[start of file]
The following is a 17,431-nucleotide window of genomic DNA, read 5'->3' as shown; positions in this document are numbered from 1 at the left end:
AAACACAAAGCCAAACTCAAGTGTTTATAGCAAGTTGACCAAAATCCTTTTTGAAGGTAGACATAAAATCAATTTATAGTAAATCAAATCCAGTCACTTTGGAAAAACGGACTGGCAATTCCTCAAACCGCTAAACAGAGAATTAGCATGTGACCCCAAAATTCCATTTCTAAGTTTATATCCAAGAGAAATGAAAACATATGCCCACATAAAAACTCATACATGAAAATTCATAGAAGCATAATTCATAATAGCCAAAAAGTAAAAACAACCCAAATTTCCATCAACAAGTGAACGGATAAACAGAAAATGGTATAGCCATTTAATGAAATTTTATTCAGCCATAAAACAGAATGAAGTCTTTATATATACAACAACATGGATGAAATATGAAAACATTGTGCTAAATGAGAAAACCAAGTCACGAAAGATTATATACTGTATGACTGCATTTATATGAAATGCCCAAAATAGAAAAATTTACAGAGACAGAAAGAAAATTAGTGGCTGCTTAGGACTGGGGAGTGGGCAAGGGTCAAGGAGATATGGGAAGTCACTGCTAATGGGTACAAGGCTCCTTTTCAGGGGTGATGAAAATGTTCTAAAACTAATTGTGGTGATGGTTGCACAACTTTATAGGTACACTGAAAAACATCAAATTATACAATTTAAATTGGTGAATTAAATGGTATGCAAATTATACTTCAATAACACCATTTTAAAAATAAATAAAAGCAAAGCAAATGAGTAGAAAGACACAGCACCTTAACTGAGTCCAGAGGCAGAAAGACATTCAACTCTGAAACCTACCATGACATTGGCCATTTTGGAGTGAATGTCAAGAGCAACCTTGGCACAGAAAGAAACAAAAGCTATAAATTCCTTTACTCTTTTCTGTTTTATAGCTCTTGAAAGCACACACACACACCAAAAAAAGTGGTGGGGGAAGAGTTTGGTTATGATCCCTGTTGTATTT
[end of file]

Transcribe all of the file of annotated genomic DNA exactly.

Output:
The following is a 17,431-nucleotide window of genomic DNA, read 5'->3' as shown; positions in this document are numbered from 1 at the left end:
AAACACAAAGCCAAACTCAAGTGTTTATAGCAAGTTGACCAAAATCCTTTTTGAAGGTAGACATAAAATCAATTTATAGTAAATCAAATCCAGTCACTTTGGAAAAACGGACTGGCAATTCCTCAAACCGCTAAACAGAGAATTAGCATGTGACCCCAAAATTCCATTTCTAAGTTTATATCCAAGAGAAATGAAAACATATGCCCACATAAAAACTCATACATGAAAATTCATAGAAGCATAATTCATAATAGCCAAAAAGTAAAAACAACCCAAATTTCCATCAACAAGTGAACGGATAAACAGAAAATGGTATAGCCATTTAATGAAATTTTATTCAGCCATAAAACAGAATGAAGTCTTTATATATACAACAACATGGATGAAATATGAAAACATTGTGCTAAATGAGAAAACCAAGTCACGAAAGATTATATACTGTATGACTGCATTTATATGAAATGCCCAAAATAGAAAAATTTACAGAGACAGAAAGAAAATTAGTGGCTGCTTAGGACTGGGGAGTGGGCAAGGGTCAAGGAGATATGGGAAGTCACTGCTAATGGGTACAAGGCTCCTTTTCAGGGGTGATGAAAATGTTCTAAAACTAATTGTGGTGATGGTTGCACAACTTTATAGGTACACTGAAAAACATCAAATTATACAATTTAAATTGGTGAATTAAATGGTATGCAAATTATACTTCAATAACACCATTTTAAAAATAAATAAAAGCAAAGCAAATGAGTAGAAAGACACAGCACCTTAACTGAGTCCAGAGGCAGAAAGACATTCAACTCTGAAACCTACCATGACATTGGCCATTTTGGAGTGAATGTCAAGAGCAACCTTGGCACAGAAAGAAACAAAAGCTATAAATTCCTTTACTCTTTTCTGTTTTATAGCTCTTGAAAGCACACACACACACCAAAAAAAGTGGTGGGGGAAGAGTTTGGTTATGATCCCTGTTGTATTT